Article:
Agri-tech critical to reaching net zero 

By Alex Maier.

Agri-tech innovation is critical to reaching global targets for net zero carbon by 2050, according to experts speaking at the Canberra pre-2035 Oceania Summit workshop last week.

The significant contribution agriculture and the agri-food supply chain make to our region’s greenhouse gas emissions will be the subject of the 2035 Agri-Food-Tech Oceania Summit (2035 Summit) to be held in Auckland later this year. As part of the lead up, CEAT partnered with the Summit convenors and the Australian Centre for International Agricultural Research (ACIAR) to run the first of three Australian pre-Summit workshops at the ANU on 27 April.

The workshop featured presentations from New Zealand Climate Change Commissioner Dr Andy Reisinger, as well as Dr Steven Crimp and Professor Mark Howden from the ANU’s Institute for Climate, Energy & Disaster Solutions.

Dr Reisinger was the first speaker and said average annual greenhouse gas (GHG) emissions are at the highest levels in human history. He said the share of energy, industrial process and waste emissions occurring as part of the food system has grown from approximately 28 per cent in 1990 to approximately 38 per cent in 2018.

Dr Crimp and Professor Howden spoke about market-led initiatives to reduce and offset GHG emissions in response to growing consumer demand for environmentally sustainable food products.

Dr Crimp used the example of a carbon offsets scheme being established in Pacific countries with the support of the Australian Government. The scheme will include a component of voluntary carbon offsets which is expected to create benefits from differentiated products and production improvements, leading to products like “zero carbon coffee”.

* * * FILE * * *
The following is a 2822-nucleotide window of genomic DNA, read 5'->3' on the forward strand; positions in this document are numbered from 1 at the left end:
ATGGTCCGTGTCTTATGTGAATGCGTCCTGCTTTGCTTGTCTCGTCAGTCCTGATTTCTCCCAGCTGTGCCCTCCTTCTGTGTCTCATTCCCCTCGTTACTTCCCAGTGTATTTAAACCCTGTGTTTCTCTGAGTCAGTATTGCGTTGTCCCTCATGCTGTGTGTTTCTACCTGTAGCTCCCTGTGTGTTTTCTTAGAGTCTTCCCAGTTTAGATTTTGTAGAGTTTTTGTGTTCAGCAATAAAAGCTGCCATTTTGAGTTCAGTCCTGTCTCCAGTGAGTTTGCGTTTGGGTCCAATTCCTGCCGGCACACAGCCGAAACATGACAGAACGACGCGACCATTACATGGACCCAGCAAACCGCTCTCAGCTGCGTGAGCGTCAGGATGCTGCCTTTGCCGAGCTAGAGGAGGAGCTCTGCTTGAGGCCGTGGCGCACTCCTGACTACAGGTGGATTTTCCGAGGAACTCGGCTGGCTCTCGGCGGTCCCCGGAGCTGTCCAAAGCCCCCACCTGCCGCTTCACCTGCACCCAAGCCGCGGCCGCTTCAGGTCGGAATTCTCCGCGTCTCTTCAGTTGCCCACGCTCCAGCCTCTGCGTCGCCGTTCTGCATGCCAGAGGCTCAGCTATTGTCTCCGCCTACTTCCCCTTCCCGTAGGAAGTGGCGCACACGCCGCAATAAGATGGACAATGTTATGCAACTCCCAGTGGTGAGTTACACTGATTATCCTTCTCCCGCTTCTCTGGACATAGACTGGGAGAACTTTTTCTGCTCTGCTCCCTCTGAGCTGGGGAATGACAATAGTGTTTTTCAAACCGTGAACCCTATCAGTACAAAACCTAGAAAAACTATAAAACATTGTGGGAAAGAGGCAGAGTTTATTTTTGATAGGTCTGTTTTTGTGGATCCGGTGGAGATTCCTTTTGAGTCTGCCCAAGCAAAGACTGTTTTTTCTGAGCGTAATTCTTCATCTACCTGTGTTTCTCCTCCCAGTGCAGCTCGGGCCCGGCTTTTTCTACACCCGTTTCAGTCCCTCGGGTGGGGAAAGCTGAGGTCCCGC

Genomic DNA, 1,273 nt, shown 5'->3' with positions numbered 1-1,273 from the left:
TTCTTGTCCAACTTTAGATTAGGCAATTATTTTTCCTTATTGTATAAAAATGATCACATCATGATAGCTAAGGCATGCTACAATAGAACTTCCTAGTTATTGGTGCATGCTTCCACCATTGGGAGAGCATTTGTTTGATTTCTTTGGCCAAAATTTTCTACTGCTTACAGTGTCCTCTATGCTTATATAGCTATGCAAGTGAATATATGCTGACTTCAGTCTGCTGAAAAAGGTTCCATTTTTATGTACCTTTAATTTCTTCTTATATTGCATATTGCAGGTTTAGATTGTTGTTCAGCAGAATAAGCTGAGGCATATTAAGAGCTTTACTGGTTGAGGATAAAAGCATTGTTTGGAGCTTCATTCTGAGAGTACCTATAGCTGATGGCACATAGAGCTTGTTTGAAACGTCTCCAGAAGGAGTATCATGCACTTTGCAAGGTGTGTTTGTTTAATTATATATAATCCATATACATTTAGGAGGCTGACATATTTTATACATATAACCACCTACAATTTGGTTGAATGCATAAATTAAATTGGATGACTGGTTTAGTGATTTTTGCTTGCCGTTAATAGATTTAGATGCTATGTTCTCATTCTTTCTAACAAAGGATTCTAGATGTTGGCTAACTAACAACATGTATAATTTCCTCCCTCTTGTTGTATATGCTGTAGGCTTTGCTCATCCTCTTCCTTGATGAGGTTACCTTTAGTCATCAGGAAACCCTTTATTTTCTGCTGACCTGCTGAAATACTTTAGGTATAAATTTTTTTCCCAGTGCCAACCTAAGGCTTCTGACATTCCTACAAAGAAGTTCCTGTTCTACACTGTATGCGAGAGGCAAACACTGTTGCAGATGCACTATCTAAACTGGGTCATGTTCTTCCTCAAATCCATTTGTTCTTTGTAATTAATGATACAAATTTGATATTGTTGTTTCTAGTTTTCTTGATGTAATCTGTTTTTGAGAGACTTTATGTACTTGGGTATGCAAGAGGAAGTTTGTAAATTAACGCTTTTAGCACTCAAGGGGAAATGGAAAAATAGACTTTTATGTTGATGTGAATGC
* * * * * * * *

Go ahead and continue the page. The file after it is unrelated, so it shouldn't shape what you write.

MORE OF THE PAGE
Professor Howden detailed a number of different ways food producers and manufacturers were offering consumers more environmentally sustainable choices, including:

  • labelling products according to their GHG emissions enabling consumers to select a product which is of a similar quality to others in the same category, but with a much lower GHG footprint; and,
  • offering new products for existing markets – for example meat alternatives which provide a similar experience and nutritional profile, but with a much lower GHG footprint.

As well as the presentations, the event featured three lively discussion panels on research, industry and policy perspectives of the food security challenges brought about by climate change. They explored the work being done to reduce GHGs across agricultural industries and the challenges and opportunities facing the agri-food sector in adapting to a changing climate.

Professor Howden’s presentation can be viewed here. A video of the event in its entirety will be available soon and shared on CEAT’s social media channels.

The next pre-Summit workshop will be held in Adelaide on 3 May, followed by a third and final workshop in Sydney on 10 May.

The 2035 Summit will be held in Auckland on 10-11 October 2022. For more information and to register to attend go to

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